Discontinuation of treatment (partial or total) occurs in approximately 20 – 70% of individuals (Vargas-Huicochea et al, 2014) and on average, 40% of people diagnosed with BD do not adhere to their medicines (Clatworthy et al, 2007). Vargas-Huicochea et al (2014) suggest that the use of medicines over the long-term is one of the most troubling aspects for those diagnosed with BD. Intentional non-adherence is a complex phenomenon which is best understood in terms of the beliefs and expectations influencing patient motivation to begin and persist with treatment (Clatworthy et al, 2007). The high rates of non-adherence amongst those diagnosed with BD and association with poorer clinical outcomes (Sajatovic et al, 2008) suggest this is an important area for further study. Health psychology theories can help us to understand the links between perceptions and behaviours. The self-regulatory model explains the cognitive processes underpinning peoples’ perceptions of health threats – which may be either internally derived (experiences, symptoms) or externally attributed (diagnostic label). People respond to these threats by building a cognitive representation (mental map) which helps them to make sense of the threat then guide their behaviour. These cognitive representations are shaped by 5 attributes: illness identity, timeline, consequences, cause and control which often remain implicit and identified by inference e.g non-adherence (Leventhal et al, 1997).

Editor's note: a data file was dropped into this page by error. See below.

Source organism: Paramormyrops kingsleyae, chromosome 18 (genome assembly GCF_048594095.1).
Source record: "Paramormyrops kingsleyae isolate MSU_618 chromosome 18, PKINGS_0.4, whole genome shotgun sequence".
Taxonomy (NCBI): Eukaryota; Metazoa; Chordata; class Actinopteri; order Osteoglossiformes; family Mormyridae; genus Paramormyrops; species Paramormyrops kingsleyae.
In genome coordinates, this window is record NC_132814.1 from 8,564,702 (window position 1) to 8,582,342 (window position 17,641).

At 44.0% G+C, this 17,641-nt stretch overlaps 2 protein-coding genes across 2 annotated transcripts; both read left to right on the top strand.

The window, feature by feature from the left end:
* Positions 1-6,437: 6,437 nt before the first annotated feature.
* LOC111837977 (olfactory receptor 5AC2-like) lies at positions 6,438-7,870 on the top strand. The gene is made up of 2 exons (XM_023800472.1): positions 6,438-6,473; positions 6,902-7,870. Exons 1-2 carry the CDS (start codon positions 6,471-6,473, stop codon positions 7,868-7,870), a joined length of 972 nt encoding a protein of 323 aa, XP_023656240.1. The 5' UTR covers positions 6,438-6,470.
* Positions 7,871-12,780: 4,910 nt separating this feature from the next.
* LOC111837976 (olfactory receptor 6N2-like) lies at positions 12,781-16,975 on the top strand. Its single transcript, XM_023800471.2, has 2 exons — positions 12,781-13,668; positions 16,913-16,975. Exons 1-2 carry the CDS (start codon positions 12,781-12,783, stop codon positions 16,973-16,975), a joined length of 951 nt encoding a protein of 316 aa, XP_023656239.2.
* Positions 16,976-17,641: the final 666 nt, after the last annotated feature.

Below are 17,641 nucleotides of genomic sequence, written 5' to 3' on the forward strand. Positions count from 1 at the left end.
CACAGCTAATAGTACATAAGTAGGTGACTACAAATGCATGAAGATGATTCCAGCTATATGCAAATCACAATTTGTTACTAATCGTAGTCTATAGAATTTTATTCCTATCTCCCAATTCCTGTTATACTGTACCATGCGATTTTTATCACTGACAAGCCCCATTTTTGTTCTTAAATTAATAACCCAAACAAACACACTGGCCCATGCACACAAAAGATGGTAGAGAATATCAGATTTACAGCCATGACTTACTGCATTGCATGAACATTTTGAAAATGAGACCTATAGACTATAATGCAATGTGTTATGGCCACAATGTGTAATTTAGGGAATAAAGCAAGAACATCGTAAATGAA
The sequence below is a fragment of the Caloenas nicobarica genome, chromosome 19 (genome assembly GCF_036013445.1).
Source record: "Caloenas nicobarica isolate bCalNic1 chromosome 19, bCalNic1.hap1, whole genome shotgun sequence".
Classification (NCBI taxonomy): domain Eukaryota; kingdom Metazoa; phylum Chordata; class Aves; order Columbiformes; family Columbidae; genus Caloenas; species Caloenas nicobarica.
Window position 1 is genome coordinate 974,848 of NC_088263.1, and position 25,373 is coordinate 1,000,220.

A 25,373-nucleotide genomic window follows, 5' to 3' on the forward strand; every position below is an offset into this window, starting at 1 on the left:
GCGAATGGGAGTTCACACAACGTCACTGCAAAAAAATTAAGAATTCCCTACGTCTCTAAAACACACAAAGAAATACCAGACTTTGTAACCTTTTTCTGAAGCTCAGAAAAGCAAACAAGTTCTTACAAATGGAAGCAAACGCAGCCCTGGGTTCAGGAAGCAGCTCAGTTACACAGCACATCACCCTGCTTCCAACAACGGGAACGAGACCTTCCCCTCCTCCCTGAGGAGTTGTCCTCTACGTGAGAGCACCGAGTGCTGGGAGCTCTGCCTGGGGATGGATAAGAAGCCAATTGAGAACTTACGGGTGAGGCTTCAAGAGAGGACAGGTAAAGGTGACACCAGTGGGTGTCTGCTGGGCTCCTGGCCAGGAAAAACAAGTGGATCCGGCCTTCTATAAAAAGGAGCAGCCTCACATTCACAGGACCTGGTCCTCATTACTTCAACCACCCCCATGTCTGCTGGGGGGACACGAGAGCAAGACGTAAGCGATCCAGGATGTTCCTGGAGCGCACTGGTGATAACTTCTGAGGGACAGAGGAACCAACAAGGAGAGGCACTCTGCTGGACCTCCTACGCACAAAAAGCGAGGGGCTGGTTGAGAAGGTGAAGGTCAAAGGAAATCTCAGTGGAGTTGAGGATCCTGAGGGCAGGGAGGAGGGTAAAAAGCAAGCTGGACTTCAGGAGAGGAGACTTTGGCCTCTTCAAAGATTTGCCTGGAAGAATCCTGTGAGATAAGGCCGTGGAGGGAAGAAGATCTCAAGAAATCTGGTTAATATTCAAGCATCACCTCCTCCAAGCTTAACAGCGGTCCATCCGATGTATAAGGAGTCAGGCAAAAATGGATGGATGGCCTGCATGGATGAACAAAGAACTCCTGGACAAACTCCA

Research across chronic conditions, including BD, has shown that illness-related behaviours are related to illness representations (Clatworthy et al, 2007). Being interested and informed about the way each individual experiences and interprets their symptoms is central to patient / professional relationships and may be a key factor in relation to clinical outcomes (Vargas- Huicochea et al, 2014). Indeed, Lobban et al (2013) found that beliefs about mood swings played an important role in clinical outcome.
Applicants should have or be able to evidence:
- A First or Upper Second (2.1) Honours Degree, or expect to receive one by October 2017;
- A sound understanding of, and interest in health psychology;
- A clear interest in mental health research;
- Experience of relevant research methods and skills;
- Ability to contribute to research study design;
- Means of travelling independently to conduct research interviews with research participants in their own homes. Research participants live throughout the UK;
- Computer literacy;
- Proficiency in oral and written English;
- Ability to organise and meet deadlines;
- Good interpersonal skills;
- Ability to work independently and contribute to a team;
- Commitment and an enthusiastic approach to completing a higher research degree;
Education to Masters Degree level in a relevant area. As part of its mission statement the University is committed to widening participation for its higher degrees. Although most candidates will have an undergraduate and/or a Masters degree, the University is happy to accept applications from candidates with relevant professional qualifications and work related experience
For more information click "Further official information" below.